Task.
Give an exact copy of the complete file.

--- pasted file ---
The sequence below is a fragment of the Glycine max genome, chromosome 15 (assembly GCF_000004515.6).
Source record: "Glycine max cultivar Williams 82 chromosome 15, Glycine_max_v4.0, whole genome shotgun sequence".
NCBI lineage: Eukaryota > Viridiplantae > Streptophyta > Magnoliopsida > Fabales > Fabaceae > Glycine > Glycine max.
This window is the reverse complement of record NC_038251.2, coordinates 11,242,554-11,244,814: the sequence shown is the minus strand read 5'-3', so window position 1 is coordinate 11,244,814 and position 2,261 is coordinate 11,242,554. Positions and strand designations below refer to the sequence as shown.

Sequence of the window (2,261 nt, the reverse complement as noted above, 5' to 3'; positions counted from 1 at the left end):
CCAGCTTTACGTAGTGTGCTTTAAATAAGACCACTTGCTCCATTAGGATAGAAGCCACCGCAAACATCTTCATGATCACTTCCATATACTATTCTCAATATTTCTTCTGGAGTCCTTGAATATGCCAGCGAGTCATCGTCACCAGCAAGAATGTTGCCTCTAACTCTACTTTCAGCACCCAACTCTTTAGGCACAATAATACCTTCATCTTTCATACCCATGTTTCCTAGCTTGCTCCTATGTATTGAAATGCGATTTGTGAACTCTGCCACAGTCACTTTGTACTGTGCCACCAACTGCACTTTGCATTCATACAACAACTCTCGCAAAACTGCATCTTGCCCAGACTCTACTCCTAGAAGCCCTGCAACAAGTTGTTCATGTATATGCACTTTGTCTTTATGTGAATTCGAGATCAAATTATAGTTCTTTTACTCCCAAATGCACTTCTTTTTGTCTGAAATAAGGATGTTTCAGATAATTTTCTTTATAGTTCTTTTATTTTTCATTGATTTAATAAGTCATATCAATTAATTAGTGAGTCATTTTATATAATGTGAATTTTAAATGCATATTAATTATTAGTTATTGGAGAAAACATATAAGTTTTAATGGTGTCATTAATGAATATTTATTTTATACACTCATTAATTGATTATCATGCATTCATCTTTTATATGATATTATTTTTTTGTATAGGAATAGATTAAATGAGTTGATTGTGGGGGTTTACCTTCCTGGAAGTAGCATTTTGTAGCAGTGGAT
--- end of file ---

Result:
The sequence below is a fragment of the Glycine max genome, chromosome 15 (assembly GCF_000004515.6).
Source record: "Glycine max cultivar Williams 82 chromosome 15, Glycine_max_v4.0, whole genome shotgun sequence".
NCBI lineage: Eukaryota > Viridiplantae > Streptophyta > Magnoliopsida > Fabales > Fabaceae > Glycine > Glycine max.
This window is the reverse complement of record NC_038251.2, coordinates 11,242,554-11,244,814: the sequence shown is the minus strand read 5'-3', so window position 1 is coordinate 11,244,814 and position 2,261 is coordinate 11,242,554. Positions and strand designations below refer to the sequence as shown.

Sequence of the window (2,261 nt, the reverse complement as noted above, 5' to 3'; positions counted from 1 at the left end):
CCAGCTTTACGTAGTGTGCTTTAAATAAGACCACTTGCTCCATTAGGATAGAAGCCACCGCAAACATCTTCATGATCACTTCCATATACTATTCTCAATATTTCTTCTGGAGTCCTTGAATATGCCAGCGAGTCATCGTCACCAGCAAGAATGTTGCCTCTAACTCTACTTTCAGCACCCAACTCTTTAGGCACAATAATACCTTCATCTTTCATACCCATGTTTCCTAGCTTGCTCCTATGTATTGAAATGCGATTTGTGAACTCTGCCACAGTCACTTTGTACTGTGCCACCAACTGCACTTTGCATTCATACAACAACTCTCGCAAAACTGCATCTTGCCCAGACTCTACTCCTAGAAGCCCTGCAACAAGTTGTTCATGTATATGCACTTTGTCTTTATGTGAATTCGAGATCAAATTATAGTTCTTTTACTCCCAAATGCACTTCTTTTTGTCTGAAATAAGGATGTTTCAGATAATTTTCTTTATAGTTCTTTTATTTTTCATTGATTTAATAAGTCATATCAATTAATTAGTGAGTCATTTTATATAATGTGAATTTTAAATGCATATTAATTATTAGTTATTGGAGAAAACATATAAGTTTTAATGGTGTCATTAATGAATATTTATTTTATACACTCATTAATTGATTATCATGCATTCATCTTTTATATGATATTATTTTTTTGTATAGGAATAGATTAAATGAGTTGATTGTGGGGGTTTACCTTCCTGGAAGTAGCATTTTGTAGCAGTGGAT